02:46 And what I like to call, I'm also a historian the birth of an American Muslim identity. So I think we had a pretty unique education and upbringing and perhaps that's a good place to start. Yeah, I think probably my earliest memories possum of work growing up in kind of like the womb of our Masjid which was began is Temple number 11, but as they moved into alislam and understanding of the crime, the name was changed to Masjid Muhammad and then but we kind of grew up in the Masjid. Mommy was a school teacher. Daddy was the principal and we went to the sister car Muhammad school, which was actually the building next door. It was between our apartment house on Intervale Street and the Masjid which was at 35 Intervale Street. And so we ended up going to school in the community literally.
03:43 Yeah, and because this is also the same time that you're literally seen the formation and the establishment of Institutions Clara Muhammad school went from that small building. Next to let that was all a former home next to the Masjid to by the time you were in second and third grade. It was actually an old school building that the community and Believers had purchased at 150 Magnolia Street surrounding, Urban neighborhoods with children who were Muslim and children were not attending the school. And as a matter of fact, that's when our parents member mommy, daddy purchase their home, like around the corner, and up the hill from the school so that we can walk to school everyday. And that was, you know, opening with the Pledge of Allegiance, you know, store outside, see how the first chapter of the Quran and, you know, I remember our class as we begin.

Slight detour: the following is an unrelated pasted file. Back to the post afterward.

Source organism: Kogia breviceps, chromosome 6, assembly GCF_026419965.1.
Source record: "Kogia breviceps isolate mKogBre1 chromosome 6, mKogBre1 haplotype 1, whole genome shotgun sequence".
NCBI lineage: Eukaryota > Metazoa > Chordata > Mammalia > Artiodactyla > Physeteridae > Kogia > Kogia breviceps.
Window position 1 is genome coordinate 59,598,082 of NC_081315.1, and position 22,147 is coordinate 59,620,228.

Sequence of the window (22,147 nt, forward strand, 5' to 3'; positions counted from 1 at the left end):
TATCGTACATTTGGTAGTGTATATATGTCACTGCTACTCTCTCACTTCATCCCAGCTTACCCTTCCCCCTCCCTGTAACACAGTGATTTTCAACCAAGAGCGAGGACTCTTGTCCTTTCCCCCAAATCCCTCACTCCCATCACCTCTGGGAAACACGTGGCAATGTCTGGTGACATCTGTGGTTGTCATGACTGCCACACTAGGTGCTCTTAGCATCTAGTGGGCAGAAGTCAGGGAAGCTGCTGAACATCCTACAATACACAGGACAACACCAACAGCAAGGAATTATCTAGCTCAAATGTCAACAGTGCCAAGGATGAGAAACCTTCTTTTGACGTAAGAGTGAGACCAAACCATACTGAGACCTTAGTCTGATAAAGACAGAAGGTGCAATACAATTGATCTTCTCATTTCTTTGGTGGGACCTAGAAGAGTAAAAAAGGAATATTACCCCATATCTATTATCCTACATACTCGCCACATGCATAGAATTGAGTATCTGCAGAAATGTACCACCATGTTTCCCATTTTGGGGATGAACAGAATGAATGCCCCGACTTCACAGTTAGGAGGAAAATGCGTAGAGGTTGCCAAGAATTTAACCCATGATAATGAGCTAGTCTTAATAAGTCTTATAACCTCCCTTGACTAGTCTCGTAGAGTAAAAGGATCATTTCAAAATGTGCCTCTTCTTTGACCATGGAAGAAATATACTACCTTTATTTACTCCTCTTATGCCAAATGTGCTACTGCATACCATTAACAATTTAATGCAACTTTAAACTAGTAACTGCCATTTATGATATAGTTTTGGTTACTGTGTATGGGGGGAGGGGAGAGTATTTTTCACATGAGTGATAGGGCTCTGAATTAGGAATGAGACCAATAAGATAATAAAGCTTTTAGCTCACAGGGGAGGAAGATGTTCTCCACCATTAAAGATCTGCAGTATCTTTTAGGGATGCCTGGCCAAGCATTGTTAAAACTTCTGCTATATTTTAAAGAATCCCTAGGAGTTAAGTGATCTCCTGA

04:43 With Mis-Education of the Negro will copy chapters and discuss, you know, our education as young establishing our identity as young people with the entire world at our fingertips as American, right? And I just want to go back and break down those three things that you said in one breath. I mean, let's think about that. So we started our school day with a pledge of allegiance. Reminding us that we were American and then immediately went into Al Fatiha. Which like you said is the opening chapter of the Quran and then of the Negro is a book by Carter G. Woodson, who is also the same historian responsible for starting Black History Month. It started out as a week in February and then was extended to the entire month. Now, I have a love-hate relationship for, I did with that book because we were also assigned chapters from this education of a negro. If we misbehave, when I was often copying that entire book, chapter by chapter.